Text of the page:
A critique of mainstream theory by Miles Mathis is always a joy a read and his latest offering is a scorcher: The Great Methane Stink.
Reading Miles Mathis’s magnificent mauling of mainstream mythology is a wonder to behold and underlines just why the mainstream has developed methane myopia.
To start this paper, we will look at a webpage on Methane created by a United Kingdom textbook author from Cambridge.
I don’t mean to pick on him; I link to him only for convenience sake.
He is no worse than anyone else, and is only teaching mainstream theory.
I usually start at Wikipedia in my analysis of mainstream theory, since so many people go there to get basic questions answered; but Wiki has nothing for us on this topic.
So to help my readers start at ground level, I searched on “why is Methane diagrammed as a tetrahedron?”
That might be the first question one would ask, supposing one were not prone to accept uncritically everything one were told.
Jim Clark’s site is the first site that comes up on that question, and I found it to be pretty transparent.
Clark admits very quickly that there is “a mismatch” between data and theory regarding Methane.
If we try to create the bonds using electron orbital theory, we find Carbon only has two unpaired electrons. Clark tells us,
The only electrons directly available for sharing are the 2p electrons.
Why then isn’t methane CH2?
That’s a great question.
But an even better one is already buried: how can sharing electrons create a bond?
Is the bond supposed to be created by overlapping paths, and if so, how?
Or is the bond created by overlapping probabilities?
How, exactly, does superimposed math create a physical bond?
Further, how can elements share electrons?
Further, why would elements that aren’t ionized wish to share electrons?
Aren’t they already stable?
Why and how would an element become unstable in order to create a bond that re-created stability?
Isn’t that illogical?
The mainstream doesn’t answer any of those questions, it simply dodges them.
The Great Methane Stink – Miles Mathis – November 2013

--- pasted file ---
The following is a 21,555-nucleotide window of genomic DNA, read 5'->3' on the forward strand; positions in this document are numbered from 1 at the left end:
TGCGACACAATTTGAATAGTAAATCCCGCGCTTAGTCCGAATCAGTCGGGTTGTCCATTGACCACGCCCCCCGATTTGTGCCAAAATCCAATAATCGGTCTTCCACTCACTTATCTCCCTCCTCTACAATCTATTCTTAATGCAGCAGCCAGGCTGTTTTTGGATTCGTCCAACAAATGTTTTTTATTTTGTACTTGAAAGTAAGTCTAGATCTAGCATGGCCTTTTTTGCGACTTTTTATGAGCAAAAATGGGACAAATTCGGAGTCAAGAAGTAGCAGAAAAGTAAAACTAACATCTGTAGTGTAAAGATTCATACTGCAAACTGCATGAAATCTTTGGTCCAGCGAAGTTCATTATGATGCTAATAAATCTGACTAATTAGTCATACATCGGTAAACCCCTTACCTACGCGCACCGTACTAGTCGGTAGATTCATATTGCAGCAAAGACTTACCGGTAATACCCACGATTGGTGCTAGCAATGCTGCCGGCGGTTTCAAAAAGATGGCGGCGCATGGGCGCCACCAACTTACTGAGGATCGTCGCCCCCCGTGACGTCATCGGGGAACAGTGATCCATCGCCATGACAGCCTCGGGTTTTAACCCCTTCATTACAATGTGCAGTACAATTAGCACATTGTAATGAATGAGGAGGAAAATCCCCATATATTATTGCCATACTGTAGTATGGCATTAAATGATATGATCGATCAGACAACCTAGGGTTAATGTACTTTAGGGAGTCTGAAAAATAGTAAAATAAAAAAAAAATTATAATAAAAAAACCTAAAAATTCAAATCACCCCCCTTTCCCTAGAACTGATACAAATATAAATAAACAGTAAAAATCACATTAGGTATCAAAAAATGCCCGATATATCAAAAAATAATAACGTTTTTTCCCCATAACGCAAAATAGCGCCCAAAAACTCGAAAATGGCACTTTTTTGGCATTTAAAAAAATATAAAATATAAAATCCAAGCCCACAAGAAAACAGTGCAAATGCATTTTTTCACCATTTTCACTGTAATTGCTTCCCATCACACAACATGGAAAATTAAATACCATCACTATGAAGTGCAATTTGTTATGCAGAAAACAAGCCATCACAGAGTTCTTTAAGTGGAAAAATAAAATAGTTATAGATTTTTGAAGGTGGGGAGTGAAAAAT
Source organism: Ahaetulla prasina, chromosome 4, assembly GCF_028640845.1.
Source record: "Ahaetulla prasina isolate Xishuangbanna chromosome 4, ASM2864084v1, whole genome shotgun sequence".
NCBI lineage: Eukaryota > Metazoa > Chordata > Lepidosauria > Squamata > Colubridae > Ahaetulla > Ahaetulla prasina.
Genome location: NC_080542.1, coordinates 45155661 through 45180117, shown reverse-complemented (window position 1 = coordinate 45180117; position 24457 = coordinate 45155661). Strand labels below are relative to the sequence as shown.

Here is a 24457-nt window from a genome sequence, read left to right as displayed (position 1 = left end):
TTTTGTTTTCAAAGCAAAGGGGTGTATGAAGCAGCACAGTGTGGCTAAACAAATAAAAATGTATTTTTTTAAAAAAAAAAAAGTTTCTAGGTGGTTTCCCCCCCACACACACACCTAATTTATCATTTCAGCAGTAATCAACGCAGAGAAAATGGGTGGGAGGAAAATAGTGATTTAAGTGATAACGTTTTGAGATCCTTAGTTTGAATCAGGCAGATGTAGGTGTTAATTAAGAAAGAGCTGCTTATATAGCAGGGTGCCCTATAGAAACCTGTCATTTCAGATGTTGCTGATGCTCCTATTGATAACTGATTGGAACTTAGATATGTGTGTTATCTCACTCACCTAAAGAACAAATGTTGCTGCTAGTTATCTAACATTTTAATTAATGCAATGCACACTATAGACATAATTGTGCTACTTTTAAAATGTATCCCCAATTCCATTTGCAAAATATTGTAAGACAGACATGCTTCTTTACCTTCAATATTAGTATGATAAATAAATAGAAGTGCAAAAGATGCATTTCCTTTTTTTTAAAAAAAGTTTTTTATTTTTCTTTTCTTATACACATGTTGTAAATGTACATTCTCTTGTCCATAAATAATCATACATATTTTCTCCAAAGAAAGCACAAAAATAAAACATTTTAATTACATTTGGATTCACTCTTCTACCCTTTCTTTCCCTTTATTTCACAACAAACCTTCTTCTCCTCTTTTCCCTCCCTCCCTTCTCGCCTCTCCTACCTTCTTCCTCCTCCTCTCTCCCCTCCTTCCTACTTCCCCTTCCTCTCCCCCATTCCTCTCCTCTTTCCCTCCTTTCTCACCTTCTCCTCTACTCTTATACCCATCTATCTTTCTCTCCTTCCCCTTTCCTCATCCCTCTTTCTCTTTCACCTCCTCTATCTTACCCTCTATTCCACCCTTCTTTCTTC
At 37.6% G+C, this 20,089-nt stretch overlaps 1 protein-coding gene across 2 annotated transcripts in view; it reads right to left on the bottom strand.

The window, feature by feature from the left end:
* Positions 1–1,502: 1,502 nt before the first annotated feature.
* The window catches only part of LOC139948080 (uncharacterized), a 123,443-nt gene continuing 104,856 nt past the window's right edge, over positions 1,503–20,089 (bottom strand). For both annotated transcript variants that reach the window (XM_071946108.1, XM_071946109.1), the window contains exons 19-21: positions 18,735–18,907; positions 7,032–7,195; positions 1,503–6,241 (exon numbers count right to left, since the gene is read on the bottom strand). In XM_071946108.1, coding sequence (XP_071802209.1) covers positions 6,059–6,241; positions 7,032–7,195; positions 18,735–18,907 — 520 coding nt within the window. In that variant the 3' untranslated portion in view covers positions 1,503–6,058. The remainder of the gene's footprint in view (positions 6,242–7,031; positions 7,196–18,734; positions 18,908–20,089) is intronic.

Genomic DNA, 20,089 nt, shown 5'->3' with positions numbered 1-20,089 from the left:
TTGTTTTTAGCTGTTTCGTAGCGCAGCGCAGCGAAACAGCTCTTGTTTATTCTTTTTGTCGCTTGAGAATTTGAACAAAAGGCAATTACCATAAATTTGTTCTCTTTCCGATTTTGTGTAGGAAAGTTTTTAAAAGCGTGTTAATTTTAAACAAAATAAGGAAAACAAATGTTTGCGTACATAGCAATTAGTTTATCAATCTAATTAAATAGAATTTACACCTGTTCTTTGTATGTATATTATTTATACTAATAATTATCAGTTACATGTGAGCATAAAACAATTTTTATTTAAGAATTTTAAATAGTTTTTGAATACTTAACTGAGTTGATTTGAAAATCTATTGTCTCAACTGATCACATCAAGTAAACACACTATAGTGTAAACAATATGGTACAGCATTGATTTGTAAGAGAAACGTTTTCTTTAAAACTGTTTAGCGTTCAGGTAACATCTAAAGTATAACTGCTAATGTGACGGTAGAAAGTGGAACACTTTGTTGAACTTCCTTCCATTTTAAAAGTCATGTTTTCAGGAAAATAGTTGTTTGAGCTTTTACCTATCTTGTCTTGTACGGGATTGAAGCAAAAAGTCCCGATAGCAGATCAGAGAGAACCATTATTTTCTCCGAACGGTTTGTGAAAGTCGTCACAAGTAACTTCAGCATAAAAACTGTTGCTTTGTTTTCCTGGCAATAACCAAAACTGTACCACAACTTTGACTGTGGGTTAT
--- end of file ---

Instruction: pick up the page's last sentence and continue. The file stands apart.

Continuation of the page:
The great strength in Miles Mathis’s work is his strong emphasis upon mechanics which effectively sweeps away the mainstream mythology [bogus dross] before he provides a robust mechanical model.
Within the context of the Malaga Bay postings the Miles Mathis paper provides many insights but none more startling than the concept that methane “isn’t created up from Carbon, it is created down from Carbon Dioxide”.
In the biological domain this confirms the established formula that methanogens are transforming CO2 into methane and water [see the formula in the header graphic].
However, this observation leads directly to another question.
Where do the methanogen get the necessary eight free atoms of hydrogen from?
This question is particular pertinent for methanogens living in the hot, deep biosphere [as per Thomas Gold] or the cold deep cryosphere [as per Greenland’s ice cores].
Within the ice cores the methanogens have a plentiful supply of water [H2O] from which they could liberate the necessary hydrogen: 4H2O -> 8H + 2O2.
This suggests the methanogens [in ice cores] reduce CO2 levels while increasing the levels of CH4 and O2.
This, off course, completely scuppers the “settled science” of extracting “climate data” and “atmospheric gas levels” from ice cores.
Within the hot, deep biosphere there is the possibility that methanogens metabolise water to liberate the necessary free hydrogen atoms.
However, this additional effort might be mitigated if there was a plentiful supply of hydrogen outgassing from within the Earth.
The possibility of planetary outgassing becomes increasing likely when the phenomenon of volcanic lightning is considered in association with the third input into the methane equation is: eight free electrons.
The presence of free electrons within the material expelled by volcanoes would provide the charge necessary to trigger volcanic lightning.
Personally, planetary outgassing seems more far credible than the mainstream alternative.
A study in the journal Science indicated that electrical charges are generated when rock fragments, ash, and ice particles in a volcanic plume collide and produce static charges, just as ice particles collide in regular thunderstorms.